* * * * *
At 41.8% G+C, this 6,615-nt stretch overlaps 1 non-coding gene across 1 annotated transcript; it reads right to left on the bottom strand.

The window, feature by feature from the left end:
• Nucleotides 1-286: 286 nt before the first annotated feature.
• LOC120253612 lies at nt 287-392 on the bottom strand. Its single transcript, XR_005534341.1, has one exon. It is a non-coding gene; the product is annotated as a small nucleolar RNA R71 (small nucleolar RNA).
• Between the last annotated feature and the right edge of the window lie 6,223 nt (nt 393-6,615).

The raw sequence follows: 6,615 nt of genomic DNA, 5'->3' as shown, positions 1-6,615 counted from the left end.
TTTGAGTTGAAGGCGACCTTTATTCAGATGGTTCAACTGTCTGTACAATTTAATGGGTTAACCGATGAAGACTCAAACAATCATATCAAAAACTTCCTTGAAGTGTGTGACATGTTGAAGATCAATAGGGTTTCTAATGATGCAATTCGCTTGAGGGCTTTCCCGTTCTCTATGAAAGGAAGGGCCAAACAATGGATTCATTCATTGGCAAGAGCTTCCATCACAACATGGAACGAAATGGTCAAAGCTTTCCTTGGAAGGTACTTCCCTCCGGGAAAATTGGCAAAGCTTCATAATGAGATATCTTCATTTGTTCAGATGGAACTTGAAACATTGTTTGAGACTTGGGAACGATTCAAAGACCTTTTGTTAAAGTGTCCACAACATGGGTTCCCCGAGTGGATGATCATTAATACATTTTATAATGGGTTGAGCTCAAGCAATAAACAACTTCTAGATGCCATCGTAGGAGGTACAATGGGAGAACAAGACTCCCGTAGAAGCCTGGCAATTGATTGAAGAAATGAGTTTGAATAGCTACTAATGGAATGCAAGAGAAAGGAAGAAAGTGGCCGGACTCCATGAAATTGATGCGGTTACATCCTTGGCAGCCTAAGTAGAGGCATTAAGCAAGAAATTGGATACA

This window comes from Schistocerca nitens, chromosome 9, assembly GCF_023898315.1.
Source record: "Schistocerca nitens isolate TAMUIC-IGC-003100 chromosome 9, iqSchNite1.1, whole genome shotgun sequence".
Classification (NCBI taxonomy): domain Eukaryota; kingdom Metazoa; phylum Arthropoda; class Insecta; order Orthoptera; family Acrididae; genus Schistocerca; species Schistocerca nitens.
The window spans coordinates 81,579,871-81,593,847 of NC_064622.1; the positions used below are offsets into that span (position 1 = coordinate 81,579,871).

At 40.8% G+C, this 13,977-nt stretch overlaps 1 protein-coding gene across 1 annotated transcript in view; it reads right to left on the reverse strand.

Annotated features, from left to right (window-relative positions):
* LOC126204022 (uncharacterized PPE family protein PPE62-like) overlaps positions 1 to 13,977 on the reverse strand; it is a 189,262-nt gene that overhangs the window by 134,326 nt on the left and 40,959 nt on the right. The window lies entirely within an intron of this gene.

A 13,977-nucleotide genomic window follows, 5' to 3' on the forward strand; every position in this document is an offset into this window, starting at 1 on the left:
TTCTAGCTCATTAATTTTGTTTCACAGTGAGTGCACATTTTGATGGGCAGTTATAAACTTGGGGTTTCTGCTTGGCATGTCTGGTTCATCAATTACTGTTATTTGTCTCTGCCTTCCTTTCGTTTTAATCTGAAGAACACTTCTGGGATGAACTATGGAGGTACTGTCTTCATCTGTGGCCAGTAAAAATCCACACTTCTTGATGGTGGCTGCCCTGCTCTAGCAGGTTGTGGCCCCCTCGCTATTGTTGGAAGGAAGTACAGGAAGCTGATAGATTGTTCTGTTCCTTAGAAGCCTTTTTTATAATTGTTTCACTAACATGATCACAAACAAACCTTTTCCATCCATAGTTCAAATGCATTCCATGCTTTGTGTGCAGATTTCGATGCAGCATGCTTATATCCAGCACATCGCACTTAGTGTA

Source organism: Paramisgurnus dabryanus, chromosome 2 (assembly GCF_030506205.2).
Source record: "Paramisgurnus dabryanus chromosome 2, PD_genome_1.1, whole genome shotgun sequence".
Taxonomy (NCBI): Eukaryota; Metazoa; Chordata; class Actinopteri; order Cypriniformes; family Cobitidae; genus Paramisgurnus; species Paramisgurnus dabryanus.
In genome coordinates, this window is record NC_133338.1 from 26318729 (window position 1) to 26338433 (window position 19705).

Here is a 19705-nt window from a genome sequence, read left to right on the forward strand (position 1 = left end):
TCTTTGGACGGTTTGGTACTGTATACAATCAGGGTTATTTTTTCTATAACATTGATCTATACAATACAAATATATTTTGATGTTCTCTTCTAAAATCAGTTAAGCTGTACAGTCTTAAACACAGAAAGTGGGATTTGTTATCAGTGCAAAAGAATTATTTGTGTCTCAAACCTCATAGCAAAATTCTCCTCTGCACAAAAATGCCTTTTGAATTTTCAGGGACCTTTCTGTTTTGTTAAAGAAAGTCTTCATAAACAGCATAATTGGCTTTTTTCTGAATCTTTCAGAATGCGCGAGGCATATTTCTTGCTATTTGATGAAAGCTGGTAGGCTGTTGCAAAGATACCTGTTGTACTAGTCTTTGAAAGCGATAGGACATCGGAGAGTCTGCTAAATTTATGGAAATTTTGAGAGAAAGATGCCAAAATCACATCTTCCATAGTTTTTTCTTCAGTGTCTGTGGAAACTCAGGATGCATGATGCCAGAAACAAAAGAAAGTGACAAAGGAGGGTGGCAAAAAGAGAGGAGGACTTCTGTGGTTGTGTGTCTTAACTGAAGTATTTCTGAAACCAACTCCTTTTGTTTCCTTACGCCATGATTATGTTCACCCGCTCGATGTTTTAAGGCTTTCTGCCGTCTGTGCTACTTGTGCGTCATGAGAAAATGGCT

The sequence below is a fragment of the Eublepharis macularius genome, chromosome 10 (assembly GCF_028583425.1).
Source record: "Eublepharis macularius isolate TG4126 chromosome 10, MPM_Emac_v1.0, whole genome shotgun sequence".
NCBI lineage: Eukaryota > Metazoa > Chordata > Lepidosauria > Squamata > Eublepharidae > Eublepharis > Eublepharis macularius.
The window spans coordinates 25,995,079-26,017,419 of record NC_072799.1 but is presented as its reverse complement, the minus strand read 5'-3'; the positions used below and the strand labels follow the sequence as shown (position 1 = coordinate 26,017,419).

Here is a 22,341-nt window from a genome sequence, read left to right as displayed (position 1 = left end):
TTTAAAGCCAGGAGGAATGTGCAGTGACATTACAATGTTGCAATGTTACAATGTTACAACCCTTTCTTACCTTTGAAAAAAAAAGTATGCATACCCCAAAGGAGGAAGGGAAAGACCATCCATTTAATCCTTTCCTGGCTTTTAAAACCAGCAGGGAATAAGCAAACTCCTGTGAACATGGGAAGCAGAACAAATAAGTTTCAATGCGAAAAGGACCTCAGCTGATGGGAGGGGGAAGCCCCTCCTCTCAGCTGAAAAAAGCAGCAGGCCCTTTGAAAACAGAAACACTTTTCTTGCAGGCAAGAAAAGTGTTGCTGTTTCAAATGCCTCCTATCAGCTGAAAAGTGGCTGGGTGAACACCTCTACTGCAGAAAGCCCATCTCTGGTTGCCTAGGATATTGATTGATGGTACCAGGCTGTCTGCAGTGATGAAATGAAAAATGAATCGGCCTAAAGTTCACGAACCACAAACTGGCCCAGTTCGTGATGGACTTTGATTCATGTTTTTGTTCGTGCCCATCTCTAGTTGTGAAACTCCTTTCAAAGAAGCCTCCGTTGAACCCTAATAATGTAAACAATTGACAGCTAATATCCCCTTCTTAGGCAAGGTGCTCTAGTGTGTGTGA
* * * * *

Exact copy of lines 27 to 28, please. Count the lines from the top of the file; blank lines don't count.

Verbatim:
Here is a 22,341-nt window from a genome sequence, read left to right as displayed (position 1 = left end):
TTTAAAGCCAGGAGGAATGTGCAGTGACATTACAATGTTGCAATGTTACAATGTTACAACCCTTTCTTACCTTTGAAAAAAAAAGTATGCATACCCCAAAGGAGGAAGGGAAAGACCATCCATTTAATCCTTTCCTGGCTTTTAAAACCAGCAGGGAATAAGCAAACTCCTGTGAACATGGGAAGCAGAACAAATAAGTTTCAATGCGAAAAGGACCTCAGCTGATGGGAGGGGGAAGCCCCTCCTCTCAGCTGAAAAAAGCAGCAGGCCCTTTGAAAACAGAAACACTTTTCTTGCAGGCAAGAAAAGTGTTGCTGTTTCAAATGCCTCCTATCAGCTGAAAAGTGGCTGGGTGAACACCTCTACTGCAGAAAGCCCATCTCTGGTTGCCTAGGATATTGATTGATGGTACCAGGCTGTCTGCAGTGATGAAATGAAAAATGAATCGGCCTAAAGTTCACGAACCACAAACTGGCCCAGTTCGTGATGGACTTTGATTCATGTTTTTGTTCGTGCCCATCTCTAGTTGTGAAACTCCTTTCAAAGAAGCCTCCGTTGAACCCTAATAATGTAAACAATTGACAGCTAATATCCCCTTCTTAGGCAAGGTGCTCTAGTGTGTGTGA